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This short summary and analysis of The Boys in the Boat by Daniel James Brown includes:
Historical contextChapter-by-chapter summariesDetailed timeline of key eventsProfiles of the main charactersImportant quotesFascinating triviaGlossary of termsSupporting material to enhance your understanding of the original work
About The Boys in the Boat by Daniel James Brown:
No one expected a ragtag crew team from the University of Washington to rise to the top of their sport—much less go to the Olympics in Germany. It was the 1930s, at the height of the Great Depression and the dawn of the Nazi party’s ascendance to power, and the school had never been able to beat the Ivy League teams, but coach Al Ulbrickson had big ambitions—he just needed the right athletes.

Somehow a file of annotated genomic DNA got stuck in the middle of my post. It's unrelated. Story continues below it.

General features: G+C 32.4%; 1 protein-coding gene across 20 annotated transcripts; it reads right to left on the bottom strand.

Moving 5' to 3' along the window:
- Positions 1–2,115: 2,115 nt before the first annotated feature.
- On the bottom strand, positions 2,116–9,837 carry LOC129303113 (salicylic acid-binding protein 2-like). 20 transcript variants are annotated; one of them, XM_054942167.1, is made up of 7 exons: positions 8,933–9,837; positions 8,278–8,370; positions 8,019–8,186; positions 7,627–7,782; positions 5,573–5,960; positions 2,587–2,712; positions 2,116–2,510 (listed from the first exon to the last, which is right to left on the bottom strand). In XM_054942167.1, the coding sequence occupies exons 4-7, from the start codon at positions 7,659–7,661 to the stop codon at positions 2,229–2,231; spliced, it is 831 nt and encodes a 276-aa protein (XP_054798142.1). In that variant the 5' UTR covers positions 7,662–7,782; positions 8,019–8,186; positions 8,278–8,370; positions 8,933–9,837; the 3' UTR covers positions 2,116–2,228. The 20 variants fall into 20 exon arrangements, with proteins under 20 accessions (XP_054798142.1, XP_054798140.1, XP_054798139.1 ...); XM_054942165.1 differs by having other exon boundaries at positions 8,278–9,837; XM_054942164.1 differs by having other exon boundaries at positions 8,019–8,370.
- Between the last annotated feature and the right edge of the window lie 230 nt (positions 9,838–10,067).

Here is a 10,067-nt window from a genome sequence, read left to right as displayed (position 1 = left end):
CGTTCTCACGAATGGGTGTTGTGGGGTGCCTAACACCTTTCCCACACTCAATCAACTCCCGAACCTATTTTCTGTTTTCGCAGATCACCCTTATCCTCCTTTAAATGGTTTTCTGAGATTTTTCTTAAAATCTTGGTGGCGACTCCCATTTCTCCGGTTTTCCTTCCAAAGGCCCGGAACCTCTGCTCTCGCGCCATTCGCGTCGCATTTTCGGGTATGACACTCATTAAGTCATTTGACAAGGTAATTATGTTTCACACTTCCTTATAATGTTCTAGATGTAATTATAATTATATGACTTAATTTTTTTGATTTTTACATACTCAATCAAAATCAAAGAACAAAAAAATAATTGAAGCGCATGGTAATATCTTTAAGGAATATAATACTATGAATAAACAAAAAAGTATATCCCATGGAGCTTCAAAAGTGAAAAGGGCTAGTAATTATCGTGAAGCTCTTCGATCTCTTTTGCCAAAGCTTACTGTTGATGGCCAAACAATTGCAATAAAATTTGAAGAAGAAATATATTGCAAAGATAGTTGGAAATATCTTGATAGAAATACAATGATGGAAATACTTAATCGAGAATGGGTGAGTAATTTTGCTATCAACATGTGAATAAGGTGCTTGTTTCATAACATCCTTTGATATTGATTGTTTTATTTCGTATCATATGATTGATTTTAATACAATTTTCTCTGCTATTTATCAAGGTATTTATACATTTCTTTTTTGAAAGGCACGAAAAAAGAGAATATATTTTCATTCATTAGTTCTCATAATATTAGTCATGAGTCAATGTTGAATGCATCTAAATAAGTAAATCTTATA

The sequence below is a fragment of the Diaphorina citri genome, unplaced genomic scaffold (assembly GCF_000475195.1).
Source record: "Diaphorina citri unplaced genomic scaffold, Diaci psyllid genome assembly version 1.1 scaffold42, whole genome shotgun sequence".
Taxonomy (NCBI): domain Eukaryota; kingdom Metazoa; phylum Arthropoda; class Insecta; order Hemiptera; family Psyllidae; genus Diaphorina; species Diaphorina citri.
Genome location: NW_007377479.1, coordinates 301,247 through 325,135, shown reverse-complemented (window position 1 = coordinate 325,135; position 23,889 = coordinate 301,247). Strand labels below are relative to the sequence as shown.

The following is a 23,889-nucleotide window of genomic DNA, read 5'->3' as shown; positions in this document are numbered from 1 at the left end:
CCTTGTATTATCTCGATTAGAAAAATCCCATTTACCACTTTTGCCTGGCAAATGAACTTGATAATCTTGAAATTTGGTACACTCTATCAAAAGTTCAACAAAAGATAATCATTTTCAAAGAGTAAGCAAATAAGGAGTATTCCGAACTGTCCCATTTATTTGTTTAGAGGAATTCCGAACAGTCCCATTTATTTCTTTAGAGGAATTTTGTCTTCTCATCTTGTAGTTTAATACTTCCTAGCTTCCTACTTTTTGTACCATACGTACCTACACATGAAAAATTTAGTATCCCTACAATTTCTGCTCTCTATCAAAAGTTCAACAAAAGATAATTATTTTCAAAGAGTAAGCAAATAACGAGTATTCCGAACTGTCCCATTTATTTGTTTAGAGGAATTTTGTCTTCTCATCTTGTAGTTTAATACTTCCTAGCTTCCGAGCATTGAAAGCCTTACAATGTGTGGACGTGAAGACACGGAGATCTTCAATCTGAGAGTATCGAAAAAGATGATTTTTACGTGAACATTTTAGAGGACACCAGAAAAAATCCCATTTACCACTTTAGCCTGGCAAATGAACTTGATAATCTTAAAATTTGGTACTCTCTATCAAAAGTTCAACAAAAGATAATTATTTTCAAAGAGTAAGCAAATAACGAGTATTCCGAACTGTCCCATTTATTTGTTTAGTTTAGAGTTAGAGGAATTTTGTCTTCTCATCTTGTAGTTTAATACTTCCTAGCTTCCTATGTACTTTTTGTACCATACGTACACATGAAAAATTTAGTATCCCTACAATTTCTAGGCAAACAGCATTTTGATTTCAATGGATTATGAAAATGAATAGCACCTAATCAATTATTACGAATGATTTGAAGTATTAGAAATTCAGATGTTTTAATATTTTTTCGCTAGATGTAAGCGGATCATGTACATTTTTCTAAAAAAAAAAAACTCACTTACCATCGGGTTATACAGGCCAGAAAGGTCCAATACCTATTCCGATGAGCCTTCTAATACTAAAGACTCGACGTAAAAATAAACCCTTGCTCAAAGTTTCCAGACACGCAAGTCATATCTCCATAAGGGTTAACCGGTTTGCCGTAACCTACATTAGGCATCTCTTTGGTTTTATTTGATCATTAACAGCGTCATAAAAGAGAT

Over the next few years, the boys of the UW rowing team endured grueling days of training and countless setbacks. In the end, it was their collective dedication that brought them to compete in the 1936 Olympics in Berlin—and beat the team rowing for Adolf Hitler.
A New York Times bestseller and the inspiration for the PBS documentary The Boys of ’36, Daniel James Brown’s The Boys in the Boat is a celebration of the human spirit and a compelling biography of a unique rowing team that brought home Olympic gold.
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